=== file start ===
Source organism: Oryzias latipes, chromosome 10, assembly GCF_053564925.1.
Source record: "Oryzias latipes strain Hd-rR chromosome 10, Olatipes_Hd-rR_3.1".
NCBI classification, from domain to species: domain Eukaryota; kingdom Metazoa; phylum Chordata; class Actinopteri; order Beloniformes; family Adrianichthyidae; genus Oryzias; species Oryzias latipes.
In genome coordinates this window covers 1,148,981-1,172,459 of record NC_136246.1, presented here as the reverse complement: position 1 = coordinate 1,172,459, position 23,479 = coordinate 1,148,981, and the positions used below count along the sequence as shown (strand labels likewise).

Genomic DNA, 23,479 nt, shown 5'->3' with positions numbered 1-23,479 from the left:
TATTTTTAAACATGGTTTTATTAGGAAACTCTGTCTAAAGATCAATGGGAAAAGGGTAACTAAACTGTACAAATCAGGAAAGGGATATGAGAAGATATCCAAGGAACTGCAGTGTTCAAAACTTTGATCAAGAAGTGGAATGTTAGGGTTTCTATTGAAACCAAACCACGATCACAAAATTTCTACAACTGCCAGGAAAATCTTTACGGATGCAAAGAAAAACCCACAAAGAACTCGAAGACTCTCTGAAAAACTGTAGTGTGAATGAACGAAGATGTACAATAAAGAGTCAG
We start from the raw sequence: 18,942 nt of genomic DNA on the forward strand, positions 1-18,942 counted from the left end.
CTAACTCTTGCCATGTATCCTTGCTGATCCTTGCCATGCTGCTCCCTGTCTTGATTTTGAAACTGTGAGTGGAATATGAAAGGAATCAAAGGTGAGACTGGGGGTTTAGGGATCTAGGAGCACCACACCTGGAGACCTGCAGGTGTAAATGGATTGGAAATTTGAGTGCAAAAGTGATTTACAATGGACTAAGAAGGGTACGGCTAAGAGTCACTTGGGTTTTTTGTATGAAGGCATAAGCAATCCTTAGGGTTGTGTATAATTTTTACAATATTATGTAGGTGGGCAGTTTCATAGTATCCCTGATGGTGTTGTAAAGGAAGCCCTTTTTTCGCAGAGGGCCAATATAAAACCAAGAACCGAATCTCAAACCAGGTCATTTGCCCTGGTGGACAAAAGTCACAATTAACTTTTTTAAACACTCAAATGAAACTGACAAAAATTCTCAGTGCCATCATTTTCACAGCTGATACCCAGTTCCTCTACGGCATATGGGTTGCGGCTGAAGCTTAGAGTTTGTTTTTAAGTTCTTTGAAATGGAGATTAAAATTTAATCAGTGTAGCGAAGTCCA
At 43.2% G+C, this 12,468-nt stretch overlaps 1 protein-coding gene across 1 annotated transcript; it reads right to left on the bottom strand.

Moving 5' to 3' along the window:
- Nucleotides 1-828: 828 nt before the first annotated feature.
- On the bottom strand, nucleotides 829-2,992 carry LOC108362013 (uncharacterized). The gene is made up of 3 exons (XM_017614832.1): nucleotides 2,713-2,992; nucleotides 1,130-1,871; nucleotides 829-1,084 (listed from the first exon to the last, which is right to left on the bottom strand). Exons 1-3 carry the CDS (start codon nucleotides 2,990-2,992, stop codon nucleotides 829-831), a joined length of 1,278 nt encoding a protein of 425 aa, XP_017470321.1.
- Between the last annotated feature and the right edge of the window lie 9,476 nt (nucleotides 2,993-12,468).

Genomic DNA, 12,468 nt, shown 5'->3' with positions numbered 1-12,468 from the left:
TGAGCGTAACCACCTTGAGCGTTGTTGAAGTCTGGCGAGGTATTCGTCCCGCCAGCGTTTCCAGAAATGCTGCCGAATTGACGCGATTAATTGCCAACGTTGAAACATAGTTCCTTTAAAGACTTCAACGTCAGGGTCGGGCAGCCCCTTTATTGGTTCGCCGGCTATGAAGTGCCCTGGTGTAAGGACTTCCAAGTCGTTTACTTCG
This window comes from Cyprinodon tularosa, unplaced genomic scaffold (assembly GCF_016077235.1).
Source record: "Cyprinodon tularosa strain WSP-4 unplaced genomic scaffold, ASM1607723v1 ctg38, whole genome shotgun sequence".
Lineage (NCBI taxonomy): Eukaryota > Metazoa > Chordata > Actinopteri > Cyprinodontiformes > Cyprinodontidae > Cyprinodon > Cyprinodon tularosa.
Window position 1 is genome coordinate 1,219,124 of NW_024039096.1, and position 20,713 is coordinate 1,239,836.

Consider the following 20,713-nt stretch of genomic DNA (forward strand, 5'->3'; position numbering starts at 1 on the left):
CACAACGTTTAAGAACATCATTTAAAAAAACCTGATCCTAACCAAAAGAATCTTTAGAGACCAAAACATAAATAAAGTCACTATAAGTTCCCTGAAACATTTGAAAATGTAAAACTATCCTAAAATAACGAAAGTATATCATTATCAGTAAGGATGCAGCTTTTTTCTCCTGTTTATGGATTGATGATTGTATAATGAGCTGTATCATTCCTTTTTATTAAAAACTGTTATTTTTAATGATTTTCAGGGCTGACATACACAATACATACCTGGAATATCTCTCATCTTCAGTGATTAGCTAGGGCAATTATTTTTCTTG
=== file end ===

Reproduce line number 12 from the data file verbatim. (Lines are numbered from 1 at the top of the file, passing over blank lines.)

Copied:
- On the bottom strand, nucleotides 829-2,992 carry LOC108362013 (uncharacterized). The gene is made up of 3 exons (XM_017614832.1): nucleotides 2,713-2,992; nucleotides 1,130-1,871; nucleotides 829-1,084 (listed from the first exon to the last, which is right to left on the bottom strand). Exons 1-3 carry the CDS (start codon nucleotides 2,990-2,992, stop codon nucleotides 829-831), a joined length of 1,278 nt encoding a protein of 425 aa, XP_017470321.1.